Rkives - Rilo Kiley - I only became interested in Rilo Kiley from Jenny Lewis and her solo work, so it figures that my first Rilo Kiley record would be their post-breakup rarities compilation.  Despite the hodgepodge origin of being a collection of B-sides, demos and unreleased songs, I think it really hangs together as a satisfying album.  Satisfies any jones for indie pop.

Armchair Theatre/ELO LIVE/Zoom - Jeff Lynne - A triple threat from the master himself.  Now I can finally have 1990's "Armchair Theatre" on CD to go with my cassette and vinyl lp.  A thrilling album of perfect Lynne magic, though I was bummed by this reissue's paucity of bonus tracks.  Same for 2001's "Zoom," the album where he reclaimed the ELO name.  It features Lynne's incomparable production, but I was hoping for more extras beyond the two bonus tracks.  The real treat is "ELO Live," taken from a show recorded at the outset of the aborted "Zoom" tour.  While it was released on DVD at the time, this is the first time on CD with four songs not on the DVD as well as two additional studio tracks.

Live at the Academy of Music: 1971 - the Band - I've never really gotten into the band, try as I might.  Just a little too rough around the edges for me to take a lot in one sitting.  My pal Ted has tried for years to get my interested.  With this release (a gift from Ted), I finally get it: the kicking band, the harmonies, the heart and personality.  It's almost too rock solid in that it may be all the Band I'll ever need (and I only have the 2 disc, there's a 4 CD version).  When Dylan comes in for the closing songs, to me it's like, who's this guy?  Get out of here! (sorry, Ted).  Not that I'm not a Dylan fan.   Vol. 10 of Dylan's bootleg series was in this slot until it got bumped by this late entry.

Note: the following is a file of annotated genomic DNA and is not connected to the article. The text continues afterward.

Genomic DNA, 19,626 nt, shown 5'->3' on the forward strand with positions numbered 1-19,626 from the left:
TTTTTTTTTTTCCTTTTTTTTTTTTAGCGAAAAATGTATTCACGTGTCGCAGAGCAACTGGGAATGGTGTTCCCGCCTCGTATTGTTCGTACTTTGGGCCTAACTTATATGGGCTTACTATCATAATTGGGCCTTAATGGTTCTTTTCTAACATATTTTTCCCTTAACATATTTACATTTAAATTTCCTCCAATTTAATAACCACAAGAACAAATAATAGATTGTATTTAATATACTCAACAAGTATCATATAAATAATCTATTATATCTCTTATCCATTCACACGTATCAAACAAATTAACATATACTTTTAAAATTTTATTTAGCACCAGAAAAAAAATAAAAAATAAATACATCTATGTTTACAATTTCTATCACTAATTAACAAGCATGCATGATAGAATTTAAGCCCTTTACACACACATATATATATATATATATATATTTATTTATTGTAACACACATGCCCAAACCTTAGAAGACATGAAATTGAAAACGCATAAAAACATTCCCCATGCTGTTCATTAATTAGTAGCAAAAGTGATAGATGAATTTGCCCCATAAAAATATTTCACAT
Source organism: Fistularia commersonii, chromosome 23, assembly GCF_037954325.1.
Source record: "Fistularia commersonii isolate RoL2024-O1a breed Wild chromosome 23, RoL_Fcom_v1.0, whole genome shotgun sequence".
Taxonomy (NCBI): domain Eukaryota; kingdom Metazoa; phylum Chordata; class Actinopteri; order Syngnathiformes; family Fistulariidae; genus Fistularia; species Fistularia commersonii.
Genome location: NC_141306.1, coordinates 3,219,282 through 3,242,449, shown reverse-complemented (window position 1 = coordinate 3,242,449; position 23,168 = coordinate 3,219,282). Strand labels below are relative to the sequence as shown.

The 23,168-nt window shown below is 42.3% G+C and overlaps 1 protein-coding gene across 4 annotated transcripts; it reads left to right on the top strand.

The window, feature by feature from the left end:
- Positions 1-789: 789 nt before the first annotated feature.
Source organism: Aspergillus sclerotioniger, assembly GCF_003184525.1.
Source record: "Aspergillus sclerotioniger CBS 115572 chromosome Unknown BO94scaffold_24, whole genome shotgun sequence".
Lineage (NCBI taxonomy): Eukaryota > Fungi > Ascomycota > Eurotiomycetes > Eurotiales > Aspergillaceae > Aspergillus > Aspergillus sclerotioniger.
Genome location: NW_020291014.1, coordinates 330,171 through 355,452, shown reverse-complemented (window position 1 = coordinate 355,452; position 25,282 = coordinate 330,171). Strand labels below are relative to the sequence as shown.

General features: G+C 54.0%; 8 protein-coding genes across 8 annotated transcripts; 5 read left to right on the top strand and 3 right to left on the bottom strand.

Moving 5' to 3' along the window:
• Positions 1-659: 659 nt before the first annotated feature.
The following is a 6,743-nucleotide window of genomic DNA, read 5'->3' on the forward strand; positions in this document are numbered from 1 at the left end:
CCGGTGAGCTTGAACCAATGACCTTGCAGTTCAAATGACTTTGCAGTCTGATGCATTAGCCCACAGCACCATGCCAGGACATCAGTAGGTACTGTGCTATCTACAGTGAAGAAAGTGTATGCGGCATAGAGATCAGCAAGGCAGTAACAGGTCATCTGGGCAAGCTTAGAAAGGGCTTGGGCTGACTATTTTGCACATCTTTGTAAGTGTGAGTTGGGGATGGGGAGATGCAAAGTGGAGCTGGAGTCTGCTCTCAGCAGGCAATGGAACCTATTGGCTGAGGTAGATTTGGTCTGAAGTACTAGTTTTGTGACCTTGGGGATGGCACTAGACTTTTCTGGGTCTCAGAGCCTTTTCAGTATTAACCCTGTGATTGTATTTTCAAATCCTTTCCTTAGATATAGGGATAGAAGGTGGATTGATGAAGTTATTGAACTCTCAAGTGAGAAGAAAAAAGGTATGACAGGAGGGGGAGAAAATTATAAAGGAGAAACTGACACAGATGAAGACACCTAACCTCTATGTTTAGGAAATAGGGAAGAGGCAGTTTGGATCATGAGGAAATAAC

The Complete RCA Albums/Flash Harry - Harry Nilsson - I've avoided many of these 'complete' box sets that have been coming out recently.  I don't want to overload on an artist.  This one was different - the clever whimsy, the rich tone of his voice, and I liked the few albums I already had.  The set begins with his amazing RCA debut (his second album) "Pandemonium Shadow Show" and the first 7 discs showcase his best work.  1974's "Pussy Cats" was produced by John Lennon, and sounds just like Lennon's "Mind Games" album, even with Nilsson doing Lennon-esque vocals.  This is followed by three lackluster efforts, only reviving for "Knillssonn," his RCA swan song.  His final album, "Flash Harry" isn't included in this set, but was released separately in 2013.  Surprisingly, it's not only the album's first time on CD but also it's first US release!  The RCA box is rounded out with three discs of demos and rarities, for a total of 17 discs.  Personally, I've spread it out over several months.  I don't want to burn out on Nilsson!

On the Air: Live at the BBC, Volume 2 - the Beatles - Can't leave a top 5 without the best band in the world.  While this lacks the variety of Volume 1's covers that never made it to albums, it's still a lot of fun.  The lads' cheeky on-air personalities are at full steam, and they really are live at the BBC.  These aren't pantomime records, they are playing new versions of their recorded songs for the BBC audience.  Though they did have the opportunity for multiple takes, it's still the closest we'll get to hearing what the early fabs sounded like "live" without the audience din.